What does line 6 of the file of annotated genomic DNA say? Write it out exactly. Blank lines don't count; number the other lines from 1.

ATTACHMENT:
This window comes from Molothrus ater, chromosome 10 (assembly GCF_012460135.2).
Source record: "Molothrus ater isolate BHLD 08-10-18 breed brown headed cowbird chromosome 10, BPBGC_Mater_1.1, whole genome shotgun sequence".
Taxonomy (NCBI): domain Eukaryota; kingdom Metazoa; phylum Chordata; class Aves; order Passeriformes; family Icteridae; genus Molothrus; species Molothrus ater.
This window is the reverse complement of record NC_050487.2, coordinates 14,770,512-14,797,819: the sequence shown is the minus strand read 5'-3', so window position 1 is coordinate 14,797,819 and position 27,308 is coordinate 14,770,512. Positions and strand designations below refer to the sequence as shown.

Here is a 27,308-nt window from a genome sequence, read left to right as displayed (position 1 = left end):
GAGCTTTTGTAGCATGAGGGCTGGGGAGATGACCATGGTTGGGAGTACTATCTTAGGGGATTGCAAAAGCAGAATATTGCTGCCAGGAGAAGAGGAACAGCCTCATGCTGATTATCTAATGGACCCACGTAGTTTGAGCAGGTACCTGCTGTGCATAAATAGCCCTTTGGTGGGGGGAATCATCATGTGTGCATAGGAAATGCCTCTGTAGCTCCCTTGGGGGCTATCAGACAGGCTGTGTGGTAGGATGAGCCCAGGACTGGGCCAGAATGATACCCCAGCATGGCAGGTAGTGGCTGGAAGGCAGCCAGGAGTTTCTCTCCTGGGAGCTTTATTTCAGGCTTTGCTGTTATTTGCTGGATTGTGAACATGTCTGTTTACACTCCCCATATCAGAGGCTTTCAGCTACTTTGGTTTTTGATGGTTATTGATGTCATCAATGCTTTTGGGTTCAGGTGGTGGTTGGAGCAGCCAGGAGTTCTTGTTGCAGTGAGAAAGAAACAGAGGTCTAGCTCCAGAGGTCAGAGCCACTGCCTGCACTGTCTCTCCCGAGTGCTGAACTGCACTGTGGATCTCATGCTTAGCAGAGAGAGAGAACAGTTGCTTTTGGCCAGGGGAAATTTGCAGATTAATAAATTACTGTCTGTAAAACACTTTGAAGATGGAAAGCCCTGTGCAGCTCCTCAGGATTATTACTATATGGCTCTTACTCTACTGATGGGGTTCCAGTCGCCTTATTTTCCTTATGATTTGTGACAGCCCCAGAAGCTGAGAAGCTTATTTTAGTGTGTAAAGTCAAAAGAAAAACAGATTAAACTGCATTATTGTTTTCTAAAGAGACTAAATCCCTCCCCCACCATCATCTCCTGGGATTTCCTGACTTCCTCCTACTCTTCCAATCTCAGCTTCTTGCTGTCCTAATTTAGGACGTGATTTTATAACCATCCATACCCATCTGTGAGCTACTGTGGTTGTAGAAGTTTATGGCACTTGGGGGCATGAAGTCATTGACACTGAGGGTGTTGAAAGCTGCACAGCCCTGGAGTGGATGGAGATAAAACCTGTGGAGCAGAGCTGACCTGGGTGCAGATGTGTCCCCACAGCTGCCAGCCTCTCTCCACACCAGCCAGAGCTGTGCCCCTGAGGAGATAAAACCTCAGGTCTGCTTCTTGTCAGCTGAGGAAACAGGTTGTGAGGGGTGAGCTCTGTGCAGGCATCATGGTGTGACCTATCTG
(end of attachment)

GAGCTTTTGTAGCATGAGGGCTGGGGAGATGACCATGGTTGGGAGTACTATCTTAGGGGATTGCAAAAGCAGAATATTGCTGCCAGGAGAAGAGGAACAGCCTCATGCTGATTATCTAATGGACCCACGTAGTTTGAGCAGGTACCTGCTGTGCATAAATAGCCCTTTGGTGGGGGGAATCATCATGTGTGCATAGGAAATGCCTCTGTAGCTCCCTTGGGGGCTATCAGACAGGCTGTGTGGTAGGATGAGCCCAGGACTGGGCCAGAATGATACCCCAGCATGGCAGGTAGTGGCTGGAAGGCAGCCAGGAGTTTCTCTCCTGGGAGCTTTATTTCAGGCTTTGCTGTTATTTGCTGGATTGTGAACATGTCTGTTTACACTCCCCATATCAGAGGCTTTCAGCTACTTTGGTTTTTGATGGTTATTGATGTCATCAATGCTTTTGGGTTCAGGTGGTGGTTGGAGCAGCCAGGAGTTCTTGTTGCAGTGAGAAAGAAACAGAGGTCTAGCTCCAGAGGTCAGAGCCACTGCCTGCACTGTCTCTCCCGAGTGCTGAACTGCACTGTGGATCTCATGCTTAGCAGAGAGAGAGAACAGTTGCTTTTGGCCAGGGGAAATTTGCAGATTAATAAATTACTGTCTGTAAAACACTTTGAAGATGGAAAGCCCTGTGCAGCTCCTCAGGATTATTACTATATGGCTCTTACTCTACTGATGGGGTTCCAGTCGCCTTATTTTCCTTATGATTTGTGACAGCCCCAGAAGCTGAGAAGCTTATTTTAGTGTGTAAAGTCAAAAGAAAAACAGATTAAACTGCATTATTGTTTTCTAAAGAGACTAAATCCCTCCCCCACCATCATCTCCTGGGATTTCCTGACTTCCTCCTACTCTTCCAATCTCAGCTTCTTGCTGTCCTAATTTAGGACGTGATTTTATAACCATCCATACCCATCTGTGAGCTACTGTGGTTGTAGAAGTTTATGGCACTTGGGGGCATGAAGTCATTGACACTGAGGGTGTTGAAAGCTGCACAGCCCTGGAGTGGATGGAGATAAAACCTGTGGAGCAGAGCTGACCTGGGTGCAGATGTGTCCCCACAGCTGCCAGCCTCTCTCCACACCAGCCAGAGCTGTGCCCCTGAGGAGATAAAACCTCAGGTCTGCTTCTTGTCAGCTGAGGAAACAGGTTGTGAGGGGTGAGCTCTGTGCAGGCATCATGGTGTGACCTATCTG